Edible insects as a food source might help feeding poor developing countries and at the same time be a complementary food/ingredient for developed countries. However, in the Western countries the majority of people refuse the idea of eating insects, for mainly cultural reasons. The main purpose of this study is to investigate the expectations about entomophagy from a specific target group (foodies) composed by people studying Gastronomy and Food Science. The study was held at the University of Parma (Italy) in April 2015 and consisted in a student engagement with a so-called “bug banquet” with a cookie made with “insect flour”. Results show that almost all the sample tasted the product and is willing to try other edible insects in the future. Curiosity is the most important reason to choose to try the cookie made with cricket flour; whereas negative opinions of family members and friends and the disgust factor may prevent Western consumers from eating insects in the future. However, whether edible insects will increase their acceptability will also depend heavily on market availability (regulatory framework), food category (e.g., bakery product with insect flour) marketing strategies, gastronomy (preparation), culinary trends and education.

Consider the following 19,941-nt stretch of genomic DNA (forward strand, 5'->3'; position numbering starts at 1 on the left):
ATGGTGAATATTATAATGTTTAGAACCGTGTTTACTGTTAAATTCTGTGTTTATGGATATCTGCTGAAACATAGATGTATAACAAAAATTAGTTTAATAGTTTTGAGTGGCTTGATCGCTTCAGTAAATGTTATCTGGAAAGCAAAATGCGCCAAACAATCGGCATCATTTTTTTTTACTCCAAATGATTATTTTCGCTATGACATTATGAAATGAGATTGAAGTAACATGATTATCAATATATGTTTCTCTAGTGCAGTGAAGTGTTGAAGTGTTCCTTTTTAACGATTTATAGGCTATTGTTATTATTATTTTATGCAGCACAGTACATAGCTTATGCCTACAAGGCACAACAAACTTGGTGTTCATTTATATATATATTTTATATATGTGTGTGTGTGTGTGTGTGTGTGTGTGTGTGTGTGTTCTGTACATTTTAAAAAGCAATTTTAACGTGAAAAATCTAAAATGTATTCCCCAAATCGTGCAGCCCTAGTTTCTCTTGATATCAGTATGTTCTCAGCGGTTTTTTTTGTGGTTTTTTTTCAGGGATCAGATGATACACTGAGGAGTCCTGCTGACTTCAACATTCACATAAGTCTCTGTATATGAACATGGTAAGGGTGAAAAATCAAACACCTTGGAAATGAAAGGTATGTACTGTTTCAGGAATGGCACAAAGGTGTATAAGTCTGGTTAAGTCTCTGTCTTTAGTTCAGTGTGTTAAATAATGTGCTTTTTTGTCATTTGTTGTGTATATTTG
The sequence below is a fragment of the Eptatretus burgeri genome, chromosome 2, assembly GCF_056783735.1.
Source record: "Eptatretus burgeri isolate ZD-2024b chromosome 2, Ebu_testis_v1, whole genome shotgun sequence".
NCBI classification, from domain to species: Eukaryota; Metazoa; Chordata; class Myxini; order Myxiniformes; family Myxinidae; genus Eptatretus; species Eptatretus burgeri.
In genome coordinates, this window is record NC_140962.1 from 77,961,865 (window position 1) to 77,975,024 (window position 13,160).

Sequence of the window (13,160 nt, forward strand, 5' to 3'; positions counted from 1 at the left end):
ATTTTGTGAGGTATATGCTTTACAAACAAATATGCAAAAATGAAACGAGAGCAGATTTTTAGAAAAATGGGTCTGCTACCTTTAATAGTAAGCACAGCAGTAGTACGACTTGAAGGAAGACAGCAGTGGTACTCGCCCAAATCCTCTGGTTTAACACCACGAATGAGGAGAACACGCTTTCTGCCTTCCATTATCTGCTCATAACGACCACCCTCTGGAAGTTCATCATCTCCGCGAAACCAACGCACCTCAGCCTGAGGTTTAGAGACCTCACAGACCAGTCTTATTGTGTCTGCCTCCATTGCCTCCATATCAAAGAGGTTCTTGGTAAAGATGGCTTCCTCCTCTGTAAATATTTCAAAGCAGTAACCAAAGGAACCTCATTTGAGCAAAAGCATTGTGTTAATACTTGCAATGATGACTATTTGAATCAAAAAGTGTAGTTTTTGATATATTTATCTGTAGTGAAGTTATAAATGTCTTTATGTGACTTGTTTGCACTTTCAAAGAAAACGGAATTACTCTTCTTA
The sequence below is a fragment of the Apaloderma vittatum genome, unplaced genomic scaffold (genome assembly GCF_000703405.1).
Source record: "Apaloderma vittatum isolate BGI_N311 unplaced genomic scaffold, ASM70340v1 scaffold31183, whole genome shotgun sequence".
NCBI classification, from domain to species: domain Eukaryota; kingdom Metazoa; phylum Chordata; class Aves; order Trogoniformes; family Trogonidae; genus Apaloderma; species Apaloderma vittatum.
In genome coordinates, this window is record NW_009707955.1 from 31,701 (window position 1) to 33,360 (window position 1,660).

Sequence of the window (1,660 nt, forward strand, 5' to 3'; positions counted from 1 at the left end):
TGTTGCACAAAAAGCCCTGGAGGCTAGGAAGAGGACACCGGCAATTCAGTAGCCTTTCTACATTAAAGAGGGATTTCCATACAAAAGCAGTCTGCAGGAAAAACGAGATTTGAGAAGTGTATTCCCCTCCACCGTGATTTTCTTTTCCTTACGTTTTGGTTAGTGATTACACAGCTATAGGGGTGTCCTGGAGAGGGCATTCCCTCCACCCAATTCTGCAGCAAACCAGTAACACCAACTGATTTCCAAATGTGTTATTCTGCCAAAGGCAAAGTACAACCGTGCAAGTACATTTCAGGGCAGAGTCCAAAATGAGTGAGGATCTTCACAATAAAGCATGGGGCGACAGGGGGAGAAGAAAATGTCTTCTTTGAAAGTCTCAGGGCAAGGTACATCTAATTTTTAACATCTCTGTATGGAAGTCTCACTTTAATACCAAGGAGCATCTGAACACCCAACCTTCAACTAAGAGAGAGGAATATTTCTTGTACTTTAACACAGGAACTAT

Exploring young foodies׳ knowledge and attitude regarding entomophagy: A qualitative study in Italy / Sogari, Giovanni; Menozzi, Davide; Mora, Cristina. - In: INTERNATIONAL JOURNAL OF GASTRONOMY AND FOOD SCIENCE. - ISSN 1878-450X. - 7(2016), pp. 16-19. [10.1016/j.ijgfs.2016.12.002]
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